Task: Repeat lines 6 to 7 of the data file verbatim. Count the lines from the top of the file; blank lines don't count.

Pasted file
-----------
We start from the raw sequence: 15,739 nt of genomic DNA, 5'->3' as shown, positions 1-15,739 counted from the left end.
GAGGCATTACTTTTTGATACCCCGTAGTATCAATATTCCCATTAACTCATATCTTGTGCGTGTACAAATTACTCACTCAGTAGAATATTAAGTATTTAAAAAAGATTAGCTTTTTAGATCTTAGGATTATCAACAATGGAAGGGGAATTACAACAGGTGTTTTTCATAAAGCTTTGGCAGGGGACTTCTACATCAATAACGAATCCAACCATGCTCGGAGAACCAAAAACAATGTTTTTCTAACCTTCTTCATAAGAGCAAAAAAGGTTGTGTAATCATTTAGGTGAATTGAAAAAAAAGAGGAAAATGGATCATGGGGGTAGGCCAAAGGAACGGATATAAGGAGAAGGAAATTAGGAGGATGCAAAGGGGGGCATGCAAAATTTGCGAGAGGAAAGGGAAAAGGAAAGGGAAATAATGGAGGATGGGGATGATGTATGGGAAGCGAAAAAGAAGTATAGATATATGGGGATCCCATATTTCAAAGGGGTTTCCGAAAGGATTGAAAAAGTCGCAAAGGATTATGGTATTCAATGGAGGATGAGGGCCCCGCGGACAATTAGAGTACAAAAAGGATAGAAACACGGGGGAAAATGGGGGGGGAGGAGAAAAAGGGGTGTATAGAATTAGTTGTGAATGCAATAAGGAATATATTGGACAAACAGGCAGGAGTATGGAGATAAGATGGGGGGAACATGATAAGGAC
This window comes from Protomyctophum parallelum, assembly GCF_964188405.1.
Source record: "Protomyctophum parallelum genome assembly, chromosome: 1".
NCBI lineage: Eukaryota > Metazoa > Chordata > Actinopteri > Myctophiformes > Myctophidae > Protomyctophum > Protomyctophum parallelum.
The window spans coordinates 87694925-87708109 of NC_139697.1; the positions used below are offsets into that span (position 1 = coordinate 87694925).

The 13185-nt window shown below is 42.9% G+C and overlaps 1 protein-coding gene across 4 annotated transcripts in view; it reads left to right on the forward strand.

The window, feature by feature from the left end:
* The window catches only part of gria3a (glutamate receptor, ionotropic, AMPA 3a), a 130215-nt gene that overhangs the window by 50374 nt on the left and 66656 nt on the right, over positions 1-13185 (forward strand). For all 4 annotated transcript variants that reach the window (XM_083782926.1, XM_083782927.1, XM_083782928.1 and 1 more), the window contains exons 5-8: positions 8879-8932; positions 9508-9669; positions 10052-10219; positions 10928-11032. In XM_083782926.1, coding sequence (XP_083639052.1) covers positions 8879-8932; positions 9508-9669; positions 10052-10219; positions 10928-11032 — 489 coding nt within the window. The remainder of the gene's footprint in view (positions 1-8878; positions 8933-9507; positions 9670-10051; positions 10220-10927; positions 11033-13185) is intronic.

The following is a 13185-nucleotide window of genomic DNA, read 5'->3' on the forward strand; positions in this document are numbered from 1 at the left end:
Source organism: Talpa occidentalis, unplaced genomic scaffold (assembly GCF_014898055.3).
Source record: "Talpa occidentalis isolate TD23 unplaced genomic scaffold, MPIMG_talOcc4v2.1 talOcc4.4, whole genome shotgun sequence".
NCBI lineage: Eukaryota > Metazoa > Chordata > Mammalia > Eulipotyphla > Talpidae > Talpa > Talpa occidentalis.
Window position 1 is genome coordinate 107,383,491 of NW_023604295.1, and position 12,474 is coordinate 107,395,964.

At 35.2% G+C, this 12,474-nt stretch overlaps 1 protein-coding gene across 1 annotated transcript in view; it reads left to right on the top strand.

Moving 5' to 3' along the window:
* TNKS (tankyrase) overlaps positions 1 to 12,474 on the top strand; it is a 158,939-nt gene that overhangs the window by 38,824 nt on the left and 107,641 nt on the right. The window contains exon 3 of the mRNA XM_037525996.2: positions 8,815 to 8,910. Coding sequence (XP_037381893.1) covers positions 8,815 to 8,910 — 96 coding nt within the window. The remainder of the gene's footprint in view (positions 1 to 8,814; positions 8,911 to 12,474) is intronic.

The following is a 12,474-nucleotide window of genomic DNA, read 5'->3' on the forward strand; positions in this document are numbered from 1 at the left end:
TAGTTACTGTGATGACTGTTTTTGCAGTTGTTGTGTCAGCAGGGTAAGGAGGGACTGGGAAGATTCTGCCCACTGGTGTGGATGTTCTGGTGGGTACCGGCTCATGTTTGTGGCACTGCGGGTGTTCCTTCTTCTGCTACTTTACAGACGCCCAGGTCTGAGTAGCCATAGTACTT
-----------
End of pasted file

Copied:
The window spans coordinates 87694925-87708109 of NC_139697.1; the positions used below are offsets into that span (position 1 = coordinate 87694925).

The 13185-nt window shown below is 42.9% G+C and overlaps 1 protein-coding gene across 4 annotated transcripts in view; it reads left to right on the forward strand.